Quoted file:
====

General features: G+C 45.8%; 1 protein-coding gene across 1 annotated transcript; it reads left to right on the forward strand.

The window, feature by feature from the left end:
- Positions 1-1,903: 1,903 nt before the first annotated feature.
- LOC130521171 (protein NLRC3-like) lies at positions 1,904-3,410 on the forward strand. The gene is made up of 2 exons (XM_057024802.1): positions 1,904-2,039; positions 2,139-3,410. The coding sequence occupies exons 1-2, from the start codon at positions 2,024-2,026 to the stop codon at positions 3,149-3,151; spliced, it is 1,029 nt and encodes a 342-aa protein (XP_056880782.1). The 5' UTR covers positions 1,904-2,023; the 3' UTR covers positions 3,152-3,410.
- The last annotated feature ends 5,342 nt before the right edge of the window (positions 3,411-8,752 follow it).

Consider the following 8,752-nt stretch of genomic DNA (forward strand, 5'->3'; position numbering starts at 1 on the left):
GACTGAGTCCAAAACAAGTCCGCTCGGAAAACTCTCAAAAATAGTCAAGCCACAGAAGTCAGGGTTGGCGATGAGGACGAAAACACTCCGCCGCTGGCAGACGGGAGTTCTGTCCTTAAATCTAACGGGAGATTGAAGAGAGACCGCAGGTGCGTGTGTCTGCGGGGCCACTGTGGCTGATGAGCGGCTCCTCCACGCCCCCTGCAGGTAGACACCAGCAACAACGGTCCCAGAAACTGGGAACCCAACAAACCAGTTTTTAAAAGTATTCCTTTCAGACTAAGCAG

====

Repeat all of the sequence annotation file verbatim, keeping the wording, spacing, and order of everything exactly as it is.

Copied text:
General features: G+C 45.8%; 1 protein-coding gene across 1 annotated transcript; it reads left to right on the forward strand.

The window, feature by feature from the left end:
- Positions 1-1,903: 1,903 nt before the first annotated feature.
- LOC130521171 (protein NLRC3-like) lies at positions 1,904-3,410 on the forward strand. The gene is made up of 2 exons (XM_057024802.1): positions 1,904-2,039; positions 2,139-3,410. The coding sequence occupies exons 1-2, from the start codon at positions 2,024-2,026 to the stop codon at positions 3,149-3,151; spliced, it is 1,029 nt and encodes a 342-aa protein (XP_056880782.1). The 5' UTR covers positions 1,904-2,023; the 3' UTR covers positions 3,152-3,410.
- The last annotated feature ends 5,342 nt before the right edge of the window (positions 3,411-8,752 follow it).

Consider the following 8,752-nt stretch of genomic DNA (forward strand, 5'->3'; position numbering starts at 1 on the left):
GACTGAGTCCAAAACAAGTCCGCTCGGAAAACTCTCAAAAATAGTCAAGCCACAGAAGTCAGGGTTGGCGATGAGGACGAAAACACTCCGCCGCTGGCAGACGGGAGTTCTGTCCTTAAATCTAACGGGAGATTGAAGAGAGACCGCAGGTGCGTGTGTCTGCGGGGCCACTGTGGCTGATGAGCGGCTCCTCCACGCCCCCTGCAGGTAGACACCAGCAACAACGGTCCCAGAAACTGGGAACCCAACAAACCAGTTTTTAAAAGTATTCCTTTCAGACTAAGCAG